10.     Keynes Hayek: The Clash that Defined Modern Economics by Nicholas Wapshott

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Book List – November, 2011

I find most of the books I think I will want to read on bookweb.org, the site of the independent booksellers. I can’t seem to stop making new book lists for myself even though I am still working on my July book list. Someday when I don’t have a life, I will catch up (maybe).
The Keeper of Lost Causes by Jussi Adler-Olsen – since the success of Steig Larsson a lot of Scandanavian writers are being translated to English. Jussie Adler-Olsen is Denmark’s premier crime writer. After nearly being killed and losing two colleagues Carl Morck is given a new office in the basement and assigned cold cases in “Department Q”. One of his cold cases “comes to life” and makes his life quite interesting.
When She Woke by Hillary Jordan – “In the future abortion has become a crime as a series of events threatens the United States. One woman wakes up to discover that her skin color has been changed to red as a punishment for having the procedure done. Now she must embark on a dangerous journey in order to find refuge from a hostile and threatening society,” according to the library catalog.
The Buddha in the Attic by Julie Otsuka presents the stories of six Japanese mail-order brides whose new lives in early 20th century San Francisco are marked by backbreaking migrant work, cultural struggles, children who reject their heritage, and the prospect of wartime internment.
The Forgotten Waltz by Anne Enright is the story of Gina Moynihan, living in a suburb of Dublin who recalls the trail of lust and happenstance that brought her to fall for the “love of her life”, Sean Vallely. On a snowy day Gina waits for Sean’s 12-year-old daughter.  “This is Enright’s tour de force, a novel of intelligence, passion and distinction.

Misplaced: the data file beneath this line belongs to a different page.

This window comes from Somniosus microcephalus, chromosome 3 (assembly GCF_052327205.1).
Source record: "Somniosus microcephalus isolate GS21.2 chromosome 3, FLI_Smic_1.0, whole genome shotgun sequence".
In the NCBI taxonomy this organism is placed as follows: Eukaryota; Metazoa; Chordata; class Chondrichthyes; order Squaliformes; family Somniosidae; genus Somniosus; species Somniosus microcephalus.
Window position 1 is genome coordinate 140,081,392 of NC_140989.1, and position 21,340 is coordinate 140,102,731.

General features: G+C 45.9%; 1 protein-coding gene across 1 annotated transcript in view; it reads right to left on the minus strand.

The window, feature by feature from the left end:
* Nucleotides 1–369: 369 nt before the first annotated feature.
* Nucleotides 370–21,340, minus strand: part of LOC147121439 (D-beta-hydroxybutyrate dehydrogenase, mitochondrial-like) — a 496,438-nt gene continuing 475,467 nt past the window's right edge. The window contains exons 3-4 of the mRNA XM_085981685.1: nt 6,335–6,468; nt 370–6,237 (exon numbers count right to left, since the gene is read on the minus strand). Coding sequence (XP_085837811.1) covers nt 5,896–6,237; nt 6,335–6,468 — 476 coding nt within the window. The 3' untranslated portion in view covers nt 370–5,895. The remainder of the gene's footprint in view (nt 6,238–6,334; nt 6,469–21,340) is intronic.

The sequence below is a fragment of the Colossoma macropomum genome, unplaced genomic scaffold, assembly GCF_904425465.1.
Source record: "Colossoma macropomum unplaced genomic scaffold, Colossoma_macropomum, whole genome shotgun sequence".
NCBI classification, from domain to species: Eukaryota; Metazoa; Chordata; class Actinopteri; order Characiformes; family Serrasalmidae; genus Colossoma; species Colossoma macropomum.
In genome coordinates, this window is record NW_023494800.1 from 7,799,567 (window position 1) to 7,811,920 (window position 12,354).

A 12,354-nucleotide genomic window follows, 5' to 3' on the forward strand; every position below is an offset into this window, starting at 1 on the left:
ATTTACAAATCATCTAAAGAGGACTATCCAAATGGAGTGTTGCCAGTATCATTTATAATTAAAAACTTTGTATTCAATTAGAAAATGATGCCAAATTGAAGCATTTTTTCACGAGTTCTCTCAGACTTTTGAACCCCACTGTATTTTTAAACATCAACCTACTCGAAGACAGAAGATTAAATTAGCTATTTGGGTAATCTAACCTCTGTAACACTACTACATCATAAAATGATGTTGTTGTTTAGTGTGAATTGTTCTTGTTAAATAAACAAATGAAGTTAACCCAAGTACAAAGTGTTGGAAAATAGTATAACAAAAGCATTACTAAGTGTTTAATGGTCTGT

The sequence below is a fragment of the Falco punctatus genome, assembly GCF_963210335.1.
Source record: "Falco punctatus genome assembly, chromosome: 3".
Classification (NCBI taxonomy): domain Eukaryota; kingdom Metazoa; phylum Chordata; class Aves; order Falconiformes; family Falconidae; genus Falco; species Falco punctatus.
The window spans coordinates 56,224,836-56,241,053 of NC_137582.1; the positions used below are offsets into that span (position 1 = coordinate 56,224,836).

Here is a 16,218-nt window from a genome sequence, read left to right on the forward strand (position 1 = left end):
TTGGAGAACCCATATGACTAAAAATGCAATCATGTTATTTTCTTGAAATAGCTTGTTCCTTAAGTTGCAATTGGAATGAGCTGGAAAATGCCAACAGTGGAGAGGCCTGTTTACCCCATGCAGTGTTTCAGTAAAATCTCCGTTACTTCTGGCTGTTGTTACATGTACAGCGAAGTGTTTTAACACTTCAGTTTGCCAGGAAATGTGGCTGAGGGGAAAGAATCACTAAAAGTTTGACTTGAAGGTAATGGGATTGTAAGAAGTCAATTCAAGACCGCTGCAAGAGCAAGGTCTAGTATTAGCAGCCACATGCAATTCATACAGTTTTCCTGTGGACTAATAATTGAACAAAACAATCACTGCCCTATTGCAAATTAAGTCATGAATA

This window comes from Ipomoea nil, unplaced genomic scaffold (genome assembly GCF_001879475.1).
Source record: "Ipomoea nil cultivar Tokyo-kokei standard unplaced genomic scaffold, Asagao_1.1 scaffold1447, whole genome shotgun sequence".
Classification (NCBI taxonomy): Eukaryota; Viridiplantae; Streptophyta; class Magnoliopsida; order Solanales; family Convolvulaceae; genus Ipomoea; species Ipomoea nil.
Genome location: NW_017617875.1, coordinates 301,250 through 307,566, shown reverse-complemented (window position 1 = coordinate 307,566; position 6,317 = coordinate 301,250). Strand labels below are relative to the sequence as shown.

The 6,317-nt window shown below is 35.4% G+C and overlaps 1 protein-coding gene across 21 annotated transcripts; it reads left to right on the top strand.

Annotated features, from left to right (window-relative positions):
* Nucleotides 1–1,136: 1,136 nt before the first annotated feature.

The Sixth Man by David Baldacci – “After the lawyer of institutionalized serial killer Edgar Roy ends up dead, Sean King and Michelle Maxwell must figure out whether Roy is really a killer or if other evil is afoot.”
Crooked Letter, Crooked Letter by Tom Franklin – Two boys of different classes and different races have a friendship until the richer boy is suspected of murdering someone he was dating. The suspicions break up the friendship. After more than 20 years they cross paths again. When another girl disappears these two must confront their past.
The tower, the zoo, and the tortoise by Julia Stuart – The queen decides to house her menagerie of gifted pets in the Tower of London which has fallen on hard times. Caring for these animals changes everything for the human residents of the Tower. “This secret romp will appeal to history buffs,” says Kirkus Review.
1Q84 by Haruki Murakami [Jay Rubin, Philip Gabriel, translators] “Murakami is like a magician who explains what he’s doing as he performs the trick and still makes you believe he has supernatural powers…But while anyone can tell a story that resembles a dream, it’s the rare artist who can make us feel that we are dreaming it ourselves.” The NYT’s Book Review. The year is 1984 and the city is Tokyo- the lives of two people gradually converge – surreal.
The Wind-Up Bird Chronicle is another book by Haruki Murakami.
The following are new books by writers I follow along with one nonfiction book about a person who interests me.
Explosive Eighteen by Janet Evanovich
V is for Vengeance by Sue Grafton
Coco Chanel by Lisa Chaney
The Litigators by John Grisham
The Cat’s Table by Michael Ondaatje – “wonderful new novel”
The Dove Keepers by Alice Hoffman _ set in ancient Israel